by Jaana Woiceshyn
What can we learn about entrepreneurship from the Socialist Republic of Vietnam, a communist dictatorship, you may wonder. Had you asked me just a few weeks ago, I would have answered “probably nothing.” However, I recently spent a week in the country and spent some time reading and learning about it. I since have changed my mind.
Vietnam is still a communist country (since the end of the Vietnam War in 1975), with government five-year economic plans and collective ownership of all land (at least officially) affecting its largely agriculture-based economy. Vietnam is the second largest exporter of rice in the world; I was told that about 80% of Vietnam’s population of about 92 million is in some way employed by the rice business.
When talking to our local guides, the image of completely government controlled rice growing started to change, however. Enterprising families had divided paddies to grow rice for their own needs and even owned their own machinery (or a water buffalo). In addition, they keep chickens and ducks and sell the surplus eggs.
These small steps toward private enterprise have been made possible by the economic reforms—such as partial privatization of state-owned enterprises, liberalization of trade, and increasing recognition of private property rights—that the Vietnamese government initiated in 1986 to avoid large scale famines in the then isolated country. (See the Report on Economic Freedom by the Heritage Foundation.)
However, the power of entrepreneurship is most visible in Vietnam’s other dominant industry: tourism. The country has diverse natural beauty, from beaches to mountains to the archipelago of the Halong Bay, and the capital Hanoi as well as other cities offer interesting glimpses to Vietnam’s dynastic and colonial (Chinese and French) past.
Tourism business is mostly private, often run by small, family-owned companies that fiercely compete to offer the best value and service to tourists. For example, Hanoi’s Old Quarter is full of small boutique hotels with attentive, friendly staff, where beautiful rooms can be had for the fraction of the price in North America. Likewise, restaurants and stores are private and offer fresh, delicious Vietnamese food, and a variety of goods from locally designed clothing to Vietnamese coffee. Tour operators have innovative offerings from street food walking tours in Hanoi to trekking and homestays in the mountainous North, and many locals gainfully employ themselves as guides.
And Uber has been operating in Vietnam since 2015 (much longer than in my home city Calgary!), providing opportunities even to drivers who don’t speak any English.
But most importantly, to fully achieve flourishing, the Vietnamese need not only economic but political freedom.
Not to sound like an advertorial for the Vietnamese tourism industry, let’s take a critical look to see what is missing in the country, preventing the hard-working Vietnamese people from fully taking advantage of the opportunities for prosperity that unrestrained entrepreneurship provides. The GDP per capita, although having increased rapidly in the last 10 years or so, is still only about $6,000.
Despite the increasing liberalization of trade, some privatization, and more respect for private property rights, the Vietnamese still don’t have economic freedom at the same level as North Americans. Government regulates many industries (controlling prices), and the labor market regulations are particularly rigid, preventing people from seeking employment in fields they choose. This and the weak judicial system deter foreign investment, which restricts access to capital to many would-be entrepreneurs.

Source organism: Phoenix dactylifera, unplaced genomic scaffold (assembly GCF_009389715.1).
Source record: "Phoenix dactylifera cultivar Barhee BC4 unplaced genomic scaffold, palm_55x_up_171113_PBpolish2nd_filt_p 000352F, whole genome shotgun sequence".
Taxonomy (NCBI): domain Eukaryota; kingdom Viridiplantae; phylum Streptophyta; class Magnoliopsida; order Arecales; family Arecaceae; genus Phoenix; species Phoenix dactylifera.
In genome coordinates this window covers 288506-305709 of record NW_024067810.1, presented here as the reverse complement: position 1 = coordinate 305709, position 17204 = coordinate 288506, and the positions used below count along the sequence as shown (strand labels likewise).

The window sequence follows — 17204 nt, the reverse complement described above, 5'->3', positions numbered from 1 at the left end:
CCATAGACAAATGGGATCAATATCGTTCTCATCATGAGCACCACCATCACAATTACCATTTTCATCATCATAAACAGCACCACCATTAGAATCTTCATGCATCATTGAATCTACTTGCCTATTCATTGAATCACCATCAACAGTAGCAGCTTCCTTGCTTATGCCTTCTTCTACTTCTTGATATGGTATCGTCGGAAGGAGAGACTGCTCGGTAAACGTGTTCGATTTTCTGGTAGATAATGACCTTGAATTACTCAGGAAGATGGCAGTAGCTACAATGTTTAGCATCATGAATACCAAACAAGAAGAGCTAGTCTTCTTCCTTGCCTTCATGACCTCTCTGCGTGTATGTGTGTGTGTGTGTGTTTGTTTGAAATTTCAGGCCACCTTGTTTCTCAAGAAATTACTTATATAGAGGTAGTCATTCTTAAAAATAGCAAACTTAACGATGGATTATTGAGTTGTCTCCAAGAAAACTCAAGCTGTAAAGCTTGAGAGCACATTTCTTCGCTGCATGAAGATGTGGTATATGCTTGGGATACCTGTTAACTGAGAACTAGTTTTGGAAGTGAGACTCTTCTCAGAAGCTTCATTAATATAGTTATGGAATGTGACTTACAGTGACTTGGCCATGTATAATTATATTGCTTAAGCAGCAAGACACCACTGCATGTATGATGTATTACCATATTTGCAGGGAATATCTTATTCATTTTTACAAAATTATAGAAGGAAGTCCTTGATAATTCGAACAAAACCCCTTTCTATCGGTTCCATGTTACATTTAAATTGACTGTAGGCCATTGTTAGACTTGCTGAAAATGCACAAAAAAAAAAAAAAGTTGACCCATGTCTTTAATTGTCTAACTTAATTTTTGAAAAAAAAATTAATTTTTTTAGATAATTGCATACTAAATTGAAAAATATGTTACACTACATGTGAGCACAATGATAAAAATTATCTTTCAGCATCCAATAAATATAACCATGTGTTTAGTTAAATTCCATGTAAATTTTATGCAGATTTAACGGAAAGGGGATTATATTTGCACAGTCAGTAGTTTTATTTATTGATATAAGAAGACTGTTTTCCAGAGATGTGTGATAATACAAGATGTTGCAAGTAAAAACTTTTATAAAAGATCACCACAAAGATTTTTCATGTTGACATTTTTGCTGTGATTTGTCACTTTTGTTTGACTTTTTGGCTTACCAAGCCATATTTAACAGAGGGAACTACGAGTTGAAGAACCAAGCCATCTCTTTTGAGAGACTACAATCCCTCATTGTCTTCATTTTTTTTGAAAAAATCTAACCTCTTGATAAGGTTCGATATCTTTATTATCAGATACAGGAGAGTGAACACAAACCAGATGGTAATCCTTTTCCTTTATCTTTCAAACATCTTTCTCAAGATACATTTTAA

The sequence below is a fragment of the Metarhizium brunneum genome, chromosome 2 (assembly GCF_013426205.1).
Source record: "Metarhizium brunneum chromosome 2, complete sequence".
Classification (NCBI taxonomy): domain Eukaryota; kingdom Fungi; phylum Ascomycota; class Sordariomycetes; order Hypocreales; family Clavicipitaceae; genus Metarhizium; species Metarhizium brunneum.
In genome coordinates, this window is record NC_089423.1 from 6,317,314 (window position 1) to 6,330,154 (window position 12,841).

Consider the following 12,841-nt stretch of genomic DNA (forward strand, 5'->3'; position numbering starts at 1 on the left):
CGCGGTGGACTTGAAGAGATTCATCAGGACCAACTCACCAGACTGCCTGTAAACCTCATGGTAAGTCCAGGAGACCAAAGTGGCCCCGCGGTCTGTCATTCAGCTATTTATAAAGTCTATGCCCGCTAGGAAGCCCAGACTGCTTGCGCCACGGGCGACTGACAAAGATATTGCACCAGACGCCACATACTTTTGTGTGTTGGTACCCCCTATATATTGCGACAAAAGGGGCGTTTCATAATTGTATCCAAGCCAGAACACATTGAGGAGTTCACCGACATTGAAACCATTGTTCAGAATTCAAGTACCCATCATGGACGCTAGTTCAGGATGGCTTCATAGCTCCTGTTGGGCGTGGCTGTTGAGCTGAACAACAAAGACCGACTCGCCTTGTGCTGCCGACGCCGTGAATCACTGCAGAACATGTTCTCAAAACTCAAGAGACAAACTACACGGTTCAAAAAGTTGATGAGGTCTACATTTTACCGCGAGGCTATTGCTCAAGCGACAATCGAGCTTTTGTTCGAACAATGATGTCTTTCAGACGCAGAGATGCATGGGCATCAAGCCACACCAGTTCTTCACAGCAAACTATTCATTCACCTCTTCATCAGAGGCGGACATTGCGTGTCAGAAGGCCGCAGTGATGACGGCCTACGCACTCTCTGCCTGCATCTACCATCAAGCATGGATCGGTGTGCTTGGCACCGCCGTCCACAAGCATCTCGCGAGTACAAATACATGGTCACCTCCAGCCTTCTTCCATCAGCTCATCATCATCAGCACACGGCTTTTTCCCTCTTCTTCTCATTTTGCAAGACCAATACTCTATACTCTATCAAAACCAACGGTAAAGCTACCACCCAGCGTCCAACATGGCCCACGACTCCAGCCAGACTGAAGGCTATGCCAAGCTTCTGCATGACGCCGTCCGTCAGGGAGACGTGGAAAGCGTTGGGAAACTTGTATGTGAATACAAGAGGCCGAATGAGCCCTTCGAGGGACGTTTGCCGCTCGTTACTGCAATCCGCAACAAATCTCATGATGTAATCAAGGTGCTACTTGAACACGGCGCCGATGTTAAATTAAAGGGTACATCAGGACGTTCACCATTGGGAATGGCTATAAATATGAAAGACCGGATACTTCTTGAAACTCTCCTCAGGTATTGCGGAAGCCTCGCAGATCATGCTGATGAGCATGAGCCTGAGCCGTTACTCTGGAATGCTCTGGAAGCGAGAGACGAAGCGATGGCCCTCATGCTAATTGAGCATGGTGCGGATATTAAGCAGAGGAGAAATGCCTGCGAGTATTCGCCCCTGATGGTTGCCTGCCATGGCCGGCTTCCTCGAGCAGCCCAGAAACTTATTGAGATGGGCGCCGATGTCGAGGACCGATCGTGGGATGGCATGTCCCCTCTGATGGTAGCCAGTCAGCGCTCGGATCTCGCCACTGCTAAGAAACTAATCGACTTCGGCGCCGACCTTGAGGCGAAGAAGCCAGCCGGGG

But most importantly, to fully achieve flourishing, the Vietnamese need not only economic but political freedom. This means changing the government from communism and central planning to one that recognizes individual rights, not just to property but to life, liberty and pursuit of happiness.
As we have seen in the case of China, such a change is unlikely to happen overnight, as the Communist Party leaders are unwilling to relinquish power and to admit that their communist ideology is inconsistent with the requirements of human survival and flourishing.
However, there is hope for Vietnam, as the political leadership has had to acknowledge that their statist policies would have led to starvation of the population and subsequently expanded economic freedoms. Once the Vietnamese people have more taste of the prosperity that economic freedom and entrepreneurship afford them, they know what is possible and can demand (or rather, ask for) for more of both political and economic freedom.
Jaana Woiceshyn teaches business ethics and competitive strategy at the Haskayne School of Business, University of Calgary, Canada. She has lectured and conducted seminars on business ethics to undergraduate, MBA and Executive MBA students, and to various corporate audiences for over 20 years both in Canada and abroad. Before earning her Ph.D. from the Wharton School of Business, University of Pennsylvania, she helped turn around a small business in Finland and worked for a consulting firm in Canada. Jaana’s research on technological change and innovation, value creation by business, executive decision-making, and business ethics has been published in various academic and professional journals and books. “How to Be Profitable and Moral” is her first solo-authored book.